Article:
thy cry—(Isa 26:8, 9; Jer 29:12-14).For the people shall dwell in Zion at Jerusalem; for although the time is coming, when the people shall be banished from Jerusalem, and carried captives into Babylon; yet after a set time they shall return to Jerusalem, and have a fixed and comfortable abode there: which was in part accomplished upon their return from Babylon; but more fully in the times of the gospel, when many of them were, and the whole body of them shall be, brought into Christ’s church, which is oft called Zion and Jerusalem, both in the Old and New Testament.
He will answer thee; whereas now he seems to be deaf to thy prayers.
thou shalt weep no more; or, "in weeping thou shall not weep" (a); though they had been weeping because of the enemy's invasion of their land, and besieging their city, yet now all tears should be wiped away from their eyes, being delivered from him; this may very well be accommodated to Gospel times:
he will be very gracious unto thee, at the voice of thy cry; these are the words of the prophet, declaring that the Lord would be gracious to his people at the voice of their prayer and supplication to him in their distress, as he was to the voice of Hezekiah's cry and supplication to him:
when he shall hear it, he will answer thee; he always hears the prayers of his people, and he always answers them, sooner or later, in his own time, and in his own way; see Isaiah 65:24.For the people shall dwell in Zion at Jerusalem: thou shalt weep no more: he will be very gracious unto thee at the voice of thy cry; when he shall hear it, he will answer thee.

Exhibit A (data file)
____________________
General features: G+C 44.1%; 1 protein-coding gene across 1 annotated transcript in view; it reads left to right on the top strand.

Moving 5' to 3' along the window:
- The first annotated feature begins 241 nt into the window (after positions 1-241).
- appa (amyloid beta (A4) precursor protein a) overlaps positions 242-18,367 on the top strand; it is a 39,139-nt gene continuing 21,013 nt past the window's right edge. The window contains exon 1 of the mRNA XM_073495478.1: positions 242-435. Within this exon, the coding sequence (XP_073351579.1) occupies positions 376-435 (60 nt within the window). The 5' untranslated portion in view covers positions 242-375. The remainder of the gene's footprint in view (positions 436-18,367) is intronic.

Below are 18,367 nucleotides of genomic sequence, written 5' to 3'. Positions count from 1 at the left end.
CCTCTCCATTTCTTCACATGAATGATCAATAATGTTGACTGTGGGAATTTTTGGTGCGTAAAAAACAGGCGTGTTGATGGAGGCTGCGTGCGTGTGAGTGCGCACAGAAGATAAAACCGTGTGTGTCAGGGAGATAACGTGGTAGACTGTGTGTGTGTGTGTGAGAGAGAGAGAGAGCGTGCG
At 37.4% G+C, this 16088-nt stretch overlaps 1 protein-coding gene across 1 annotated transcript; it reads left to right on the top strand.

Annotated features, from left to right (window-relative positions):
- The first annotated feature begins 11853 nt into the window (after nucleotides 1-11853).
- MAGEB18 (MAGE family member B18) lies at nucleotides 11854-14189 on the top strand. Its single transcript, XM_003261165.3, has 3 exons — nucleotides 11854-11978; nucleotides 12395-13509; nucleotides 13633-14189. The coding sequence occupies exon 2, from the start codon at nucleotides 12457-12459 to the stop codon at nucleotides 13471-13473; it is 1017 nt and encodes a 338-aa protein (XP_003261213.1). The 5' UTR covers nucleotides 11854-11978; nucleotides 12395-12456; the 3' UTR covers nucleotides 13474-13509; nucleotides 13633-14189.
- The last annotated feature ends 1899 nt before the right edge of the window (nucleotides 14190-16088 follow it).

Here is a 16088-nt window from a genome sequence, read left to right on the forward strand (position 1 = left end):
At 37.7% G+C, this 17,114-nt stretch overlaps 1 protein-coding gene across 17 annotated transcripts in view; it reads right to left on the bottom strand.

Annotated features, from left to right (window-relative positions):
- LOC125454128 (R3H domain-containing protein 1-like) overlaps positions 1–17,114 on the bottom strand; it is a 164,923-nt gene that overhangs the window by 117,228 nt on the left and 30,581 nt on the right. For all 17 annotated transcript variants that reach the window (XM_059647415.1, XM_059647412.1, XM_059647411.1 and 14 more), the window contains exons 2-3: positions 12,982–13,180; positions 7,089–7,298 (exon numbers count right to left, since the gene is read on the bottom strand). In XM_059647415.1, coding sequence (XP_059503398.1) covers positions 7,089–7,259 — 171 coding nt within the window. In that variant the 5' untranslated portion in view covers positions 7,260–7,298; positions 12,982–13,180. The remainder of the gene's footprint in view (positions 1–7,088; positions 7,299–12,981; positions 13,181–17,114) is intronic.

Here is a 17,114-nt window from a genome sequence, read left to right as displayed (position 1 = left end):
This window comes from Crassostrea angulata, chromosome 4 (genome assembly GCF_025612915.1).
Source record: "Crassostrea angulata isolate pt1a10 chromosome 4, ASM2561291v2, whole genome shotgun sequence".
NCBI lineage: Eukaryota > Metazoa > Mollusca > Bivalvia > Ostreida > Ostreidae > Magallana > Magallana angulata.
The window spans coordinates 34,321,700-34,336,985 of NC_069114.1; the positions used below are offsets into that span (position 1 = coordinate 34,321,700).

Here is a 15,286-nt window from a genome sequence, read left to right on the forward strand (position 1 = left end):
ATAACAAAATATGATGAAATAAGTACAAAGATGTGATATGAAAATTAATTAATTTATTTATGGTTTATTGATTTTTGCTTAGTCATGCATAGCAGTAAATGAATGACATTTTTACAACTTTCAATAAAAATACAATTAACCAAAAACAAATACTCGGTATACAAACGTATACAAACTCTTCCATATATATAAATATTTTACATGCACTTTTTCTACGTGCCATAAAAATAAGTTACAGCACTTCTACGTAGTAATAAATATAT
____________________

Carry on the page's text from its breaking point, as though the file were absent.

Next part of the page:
EXEGETICAL (ORIGINAL LANGUAGES)19. The answer to prayer.
For the people shall dwell …] Rather For, O people in Zion that dwellest in Jerusalem.
thou shalt weep no more … gracious] weep thou shalt not, he will surely be gracious.Verse 19. - For the people shall dwell in Zion; rather, a people shall continue. Jerusalem shall not now be made desolate, or deprived of its inhabitants. Whatever the number of captives taken, "a people shall remain." Thou shalt weep no more. The reasons for weeping shall be removed. He will be very gracious unto thee at the voice of thy cry. For God to be gracious to them, they must first "cry" to him - make an earnest, hearty appeal to him for mercy. Their "cry" will be answered as soon as heard, is as soon as uttered. 2 Kings 15:20). The guilt of Judah is compared to the broken and overhanging part of a high wall (nibh‛eh, bent forwards; compare (בּעבּע, a term applied to a diseased swelling). Just as such a broken piece brings down the whole of the injured wall along with it, so would the sinful conduct of Judah immediately ruin the whole of its existing constitution. Israel, which would not recognise itself as the image of Jehovah, even when there was yet time (Isaiah 29:16), would be like a vessel smashed into the smallest fragments. It is the captivity which is here figuratively threatened by the prophet; for the smashing had regard to Israel as a state. The subject to וּשׁברהּ in Isaiah 30:14 is Jehovah, who would make use of the hostile power of man to destroy the wall, and break up the kingdom of Judah into such a diaspora of broken sherds. The reading is not ושׁהברהּ (lxx, Targum), but וּשׁברהּ, et franget eam. Kâthōth is an infinitive statement of the mode; the participle kâthūth, which is adopted by the Targum, Kimchi, Norzi, and others, is less suitable. It was necessary to proceed with יחמל לא (without his sparing), simply because the infinitive absolute cannot be connected with לא (Ewald, 350, a). לחשּׂוף (to be written thus with dagesh both here and Haggai 2:16) passes from the primary meaning nudare to that of scooping up, as ערה does to that of pouring out.